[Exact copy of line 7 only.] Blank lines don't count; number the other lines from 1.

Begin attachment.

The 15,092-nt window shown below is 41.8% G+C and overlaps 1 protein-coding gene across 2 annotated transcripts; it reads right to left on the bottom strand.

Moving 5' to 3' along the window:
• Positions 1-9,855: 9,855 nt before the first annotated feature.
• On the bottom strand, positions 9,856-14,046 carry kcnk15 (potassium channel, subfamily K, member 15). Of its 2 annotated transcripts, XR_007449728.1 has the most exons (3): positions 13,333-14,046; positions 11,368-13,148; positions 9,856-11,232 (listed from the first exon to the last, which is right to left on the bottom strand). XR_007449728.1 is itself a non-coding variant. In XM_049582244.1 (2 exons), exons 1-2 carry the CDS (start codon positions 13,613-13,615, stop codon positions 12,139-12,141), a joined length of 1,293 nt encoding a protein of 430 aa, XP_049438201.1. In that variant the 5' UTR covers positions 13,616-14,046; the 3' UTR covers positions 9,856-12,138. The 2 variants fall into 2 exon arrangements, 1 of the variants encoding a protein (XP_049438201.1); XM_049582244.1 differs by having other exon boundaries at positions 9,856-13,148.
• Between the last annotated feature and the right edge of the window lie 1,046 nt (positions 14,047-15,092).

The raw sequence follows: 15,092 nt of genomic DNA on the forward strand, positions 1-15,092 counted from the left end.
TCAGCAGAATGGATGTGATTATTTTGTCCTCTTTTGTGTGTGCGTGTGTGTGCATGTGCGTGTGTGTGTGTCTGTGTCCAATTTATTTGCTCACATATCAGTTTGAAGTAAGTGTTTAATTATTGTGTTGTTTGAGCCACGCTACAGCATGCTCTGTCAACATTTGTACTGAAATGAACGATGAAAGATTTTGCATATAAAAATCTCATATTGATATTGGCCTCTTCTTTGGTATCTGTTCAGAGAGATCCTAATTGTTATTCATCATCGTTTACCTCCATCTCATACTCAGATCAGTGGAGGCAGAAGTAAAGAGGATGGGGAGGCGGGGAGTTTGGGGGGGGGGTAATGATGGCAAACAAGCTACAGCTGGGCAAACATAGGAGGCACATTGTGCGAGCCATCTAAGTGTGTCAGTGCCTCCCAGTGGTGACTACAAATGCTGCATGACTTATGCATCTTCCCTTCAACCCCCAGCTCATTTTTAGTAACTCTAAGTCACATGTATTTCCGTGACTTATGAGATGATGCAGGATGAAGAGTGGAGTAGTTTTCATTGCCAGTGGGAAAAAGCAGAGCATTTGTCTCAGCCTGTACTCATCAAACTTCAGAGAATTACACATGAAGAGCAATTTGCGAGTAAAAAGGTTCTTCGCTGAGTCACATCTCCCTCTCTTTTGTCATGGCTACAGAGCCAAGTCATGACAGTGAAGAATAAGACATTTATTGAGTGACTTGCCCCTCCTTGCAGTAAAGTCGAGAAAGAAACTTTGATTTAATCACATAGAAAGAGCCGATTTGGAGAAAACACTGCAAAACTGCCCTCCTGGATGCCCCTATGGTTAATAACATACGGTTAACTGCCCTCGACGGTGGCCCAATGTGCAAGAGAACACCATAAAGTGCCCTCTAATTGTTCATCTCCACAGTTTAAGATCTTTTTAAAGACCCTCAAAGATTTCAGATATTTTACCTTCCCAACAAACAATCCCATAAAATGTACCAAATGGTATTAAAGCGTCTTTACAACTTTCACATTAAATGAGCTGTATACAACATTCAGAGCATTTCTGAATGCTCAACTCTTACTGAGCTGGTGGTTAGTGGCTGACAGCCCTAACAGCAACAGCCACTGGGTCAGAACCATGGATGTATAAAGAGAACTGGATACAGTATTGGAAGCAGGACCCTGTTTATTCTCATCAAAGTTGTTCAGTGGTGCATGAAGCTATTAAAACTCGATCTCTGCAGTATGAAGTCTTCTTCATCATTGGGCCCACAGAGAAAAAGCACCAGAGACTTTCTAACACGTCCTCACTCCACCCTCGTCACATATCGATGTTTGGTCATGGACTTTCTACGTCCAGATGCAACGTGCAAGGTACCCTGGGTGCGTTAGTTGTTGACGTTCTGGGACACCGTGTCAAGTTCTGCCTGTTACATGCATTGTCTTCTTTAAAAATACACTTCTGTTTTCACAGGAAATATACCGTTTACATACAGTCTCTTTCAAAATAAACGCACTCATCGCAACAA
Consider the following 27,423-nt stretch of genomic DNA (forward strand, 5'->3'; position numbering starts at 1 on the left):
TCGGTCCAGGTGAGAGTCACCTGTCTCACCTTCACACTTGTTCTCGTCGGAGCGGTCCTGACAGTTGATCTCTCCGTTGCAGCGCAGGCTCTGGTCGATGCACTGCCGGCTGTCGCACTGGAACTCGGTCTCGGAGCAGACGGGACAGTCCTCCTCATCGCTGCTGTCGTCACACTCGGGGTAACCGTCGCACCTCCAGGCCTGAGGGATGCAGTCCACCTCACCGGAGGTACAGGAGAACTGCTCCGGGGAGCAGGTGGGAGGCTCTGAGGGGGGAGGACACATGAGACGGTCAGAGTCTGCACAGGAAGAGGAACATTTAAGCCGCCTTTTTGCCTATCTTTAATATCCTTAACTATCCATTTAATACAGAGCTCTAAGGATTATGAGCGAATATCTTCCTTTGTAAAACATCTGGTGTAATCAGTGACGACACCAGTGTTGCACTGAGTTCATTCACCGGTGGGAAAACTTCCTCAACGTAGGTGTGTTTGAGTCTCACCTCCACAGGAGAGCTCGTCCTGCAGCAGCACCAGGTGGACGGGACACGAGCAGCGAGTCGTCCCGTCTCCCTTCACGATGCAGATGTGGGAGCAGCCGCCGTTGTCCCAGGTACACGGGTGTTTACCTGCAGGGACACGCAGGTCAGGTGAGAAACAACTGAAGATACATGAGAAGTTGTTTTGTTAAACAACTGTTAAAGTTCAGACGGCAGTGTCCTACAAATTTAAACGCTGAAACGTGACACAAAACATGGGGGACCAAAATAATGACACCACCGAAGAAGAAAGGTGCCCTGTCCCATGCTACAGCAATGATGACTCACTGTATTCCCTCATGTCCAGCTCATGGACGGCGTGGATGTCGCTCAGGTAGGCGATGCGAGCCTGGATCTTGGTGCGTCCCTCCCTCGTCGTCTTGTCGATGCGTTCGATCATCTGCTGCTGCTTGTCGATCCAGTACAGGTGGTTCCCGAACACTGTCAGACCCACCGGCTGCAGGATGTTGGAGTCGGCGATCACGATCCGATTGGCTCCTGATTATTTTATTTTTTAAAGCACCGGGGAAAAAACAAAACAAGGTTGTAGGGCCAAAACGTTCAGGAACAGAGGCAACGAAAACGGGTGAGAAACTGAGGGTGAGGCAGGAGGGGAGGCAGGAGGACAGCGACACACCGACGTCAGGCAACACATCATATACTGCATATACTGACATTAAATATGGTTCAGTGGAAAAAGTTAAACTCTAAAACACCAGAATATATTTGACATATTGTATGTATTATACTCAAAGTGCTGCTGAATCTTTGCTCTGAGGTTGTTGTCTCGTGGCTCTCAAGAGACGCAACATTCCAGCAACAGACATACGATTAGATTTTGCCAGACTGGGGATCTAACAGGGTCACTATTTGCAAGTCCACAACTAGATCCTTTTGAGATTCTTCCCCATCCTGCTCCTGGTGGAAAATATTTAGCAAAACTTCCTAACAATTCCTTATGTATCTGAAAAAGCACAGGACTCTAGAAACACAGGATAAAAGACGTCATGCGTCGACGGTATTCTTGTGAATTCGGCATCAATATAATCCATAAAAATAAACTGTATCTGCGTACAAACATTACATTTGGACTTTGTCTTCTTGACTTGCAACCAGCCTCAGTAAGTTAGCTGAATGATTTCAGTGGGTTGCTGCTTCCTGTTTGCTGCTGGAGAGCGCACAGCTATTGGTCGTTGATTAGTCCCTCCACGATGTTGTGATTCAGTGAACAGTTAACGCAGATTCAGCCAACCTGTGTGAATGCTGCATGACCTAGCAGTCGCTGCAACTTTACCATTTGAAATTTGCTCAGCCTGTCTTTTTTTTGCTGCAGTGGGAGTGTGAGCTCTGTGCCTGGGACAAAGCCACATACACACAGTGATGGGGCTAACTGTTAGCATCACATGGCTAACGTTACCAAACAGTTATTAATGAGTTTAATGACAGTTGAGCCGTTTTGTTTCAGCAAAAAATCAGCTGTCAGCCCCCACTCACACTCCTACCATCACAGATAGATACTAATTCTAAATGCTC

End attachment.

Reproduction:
TCAGCAGAATGGATGTGATTATTTTGTCCTCTTTTGTGTGTGCGTGTGTGTGCATGTGCGTGTGTGTGTGTCTGTGTCCAATTTATTTGCTCACATATCAGTTTGAAGTAAGTGTTTAATTATTGTGTTGTTTGAGCCACGCTACAGCATGCTCTGTCAACATTTGTACTGAAATGAACGATGAAAGATTTTGCATATAAAAATCTCATATTGATATTGGCCTCTTCTTTGGTATCTGTTCAGAGAGATCCTAATTGTTATTCATCATCGTTTACCTCCATCTCATACTCAGATCAGTGGAGGCAGAAGTAAAGAGGATGGGGAGGCGGGGAGTTTGGGGGGGGGGTAATGATGGCAAACAAGCTACAGCTGGGCAAACATAGGAGGCACATTGTGCGAGCCATCTAAGTGTGTCAGTGCCTCCCAGTGGTGACTACAAATGCTGCATGACTTATGCATCTTCCCTTCAACCCCCAGCTCATTTTTAGTAACTCTAAGTCACATGTATTTCCGTGACTTATGAGATGATGCAGGATGAAGAGTGGAGTAGTTTTCATTGCCAGTGGGAAAAAGCAGAGCATTTGTCTCAGCCTGTACTCATCAAACTTCAGAGAATTACACATGAAGAGCAATTTGCGAGTAAAAAGGTTCTTCGCTGAGTCACATCTCCCTCTCTTTTGTCATGGCTACAGAGCCAAGTCATGACAGTGAAGAATAAGACATTTATTGAGTGACTTGCCCCTCCTTGCAGTAAAGTCGAGAAAGAAACTTTGATTTAATCACATAGAAAGAGCCGATTTGGAGAAAACACTGCAAAACTGCCCTCCTGGATGCCCCTATGGTTAATAACATACGGTTAACTGCCCTCGACGGTGGCCCAATGTGCAAGAGAACACCATAAAGTGCCCTCTAATTGTTCATCTCCACAGTTTAAGATCTTTTTAAAGACCCTCAAAGATTTCAGATATTTTACCTTCCCAACAAACAATCCCATAAAATGTACCAAATGGTATTAAAGCGTCTTTACAACTTTCACATTAAATGAGCTGTATACAACATTCAGAGCATTTCTGAATGCTCAACTCTTACTGAGCTGGTGGTTAGTGGCTGACAGCCCTAACAGCAACAGCCACTGGGTCAGAACCATGGATGTATAAAGAGAACTGGATACAGTATTGGAAGCAGGACCCTGTTTATTCTCATCAAAGTTGTTCAGTGGTGCATGAAGCTATTAAAACTCGATCTCTGCAGTATGAAGTCTTCTTCATCATTGGGCCCACAGAGAAAAAGCACCAGAGACTTTCTAACACGTCCTCACTCCACCCTCGTCACATATCGATGTTTGGTCATGGACTTTCTACGTCCAGATGCAACGTGCAAGGTACCCTGGGTGCGTTAGTTGTTGACGTTCTGGGACACCGTGTCAAGTTCTGCCTGTTACATGCATTGTCTTCTTTAAAAATACACTTCTGTTTTCACAGGAAATATACCGTTTACATACAGTCTCTTTCAAAATAAACGCACTCATCGCAACAA